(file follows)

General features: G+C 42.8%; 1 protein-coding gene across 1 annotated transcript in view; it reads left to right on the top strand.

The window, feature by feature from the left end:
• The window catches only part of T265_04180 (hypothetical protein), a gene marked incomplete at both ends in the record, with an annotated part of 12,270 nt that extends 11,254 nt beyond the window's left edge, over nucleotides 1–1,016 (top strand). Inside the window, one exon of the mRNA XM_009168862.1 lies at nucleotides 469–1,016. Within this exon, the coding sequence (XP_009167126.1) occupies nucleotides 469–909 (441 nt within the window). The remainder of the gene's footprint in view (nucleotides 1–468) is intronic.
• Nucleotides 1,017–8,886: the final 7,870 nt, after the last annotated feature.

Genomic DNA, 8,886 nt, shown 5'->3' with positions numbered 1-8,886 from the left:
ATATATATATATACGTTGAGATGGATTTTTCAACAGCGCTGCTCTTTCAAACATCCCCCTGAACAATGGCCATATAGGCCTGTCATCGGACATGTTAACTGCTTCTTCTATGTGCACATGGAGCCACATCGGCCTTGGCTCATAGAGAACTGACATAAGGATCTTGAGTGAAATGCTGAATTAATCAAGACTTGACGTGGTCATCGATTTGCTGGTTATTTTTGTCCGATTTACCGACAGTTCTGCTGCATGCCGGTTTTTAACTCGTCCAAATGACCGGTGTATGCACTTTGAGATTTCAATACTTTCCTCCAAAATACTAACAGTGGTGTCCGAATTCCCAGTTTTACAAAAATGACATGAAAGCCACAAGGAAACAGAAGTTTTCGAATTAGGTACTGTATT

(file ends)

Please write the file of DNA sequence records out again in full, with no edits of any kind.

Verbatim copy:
General features: G+C 42.8%; 1 protein-coding gene across 1 annotated transcript in view; it reads left to right on the top strand.

The window, feature by feature from the left end:
• The window catches only part of T265_04180 (hypothetical protein), a gene marked incomplete at both ends in the record, with an annotated part of 12,270 nt that extends 11,254 nt beyond the window's left edge, over nucleotides 1–1,016 (top strand). Inside the window, one exon of the mRNA XM_009168862.1 lies at nucleotides 469–1,016. Within this exon, the coding sequence (XP_009167126.1) occupies nucleotides 469–909 (441 nt within the window). The remainder of the gene's footprint in view (nucleotides 1–468) is intronic.
• Nucleotides 1,017–8,886: the final 7,870 nt, after the last annotated feature.

Genomic DNA, 8,886 nt, shown 5'->3' with positions numbered 1-8,886 from the left:
ATATATATATATACGTTGAGATGGATTTTTCAACAGCGCTGCTCTTTCAAACATCCCCCTGAACAATGGCCATATAGGCCTGTCATCGGACATGTTAACTGCTTCTTCTATGTGCACATGGAGCCACATCGGCCTTGGCTCATAGAGAACTGACATAAGGATCTTGAGTGAAATGCTGAATTAATCAAGACTTGACGTGGTCATCGATTTGCTGGTTATTTTTGTCCGATTTACCGACAGTTCTGCTGCATGCCGGTTTTTAACTCGTCCAAATGACCGGTGTATGCACTTTGAGATTTCAATACTTTCCTCCAAAATACTAACAGTGGTGTCCGAATTCCCAGTTTTACAAAAATGACATGAAAGCCACAAGGAAACAGAAGTTTTCGAATTAGGTACTGTATT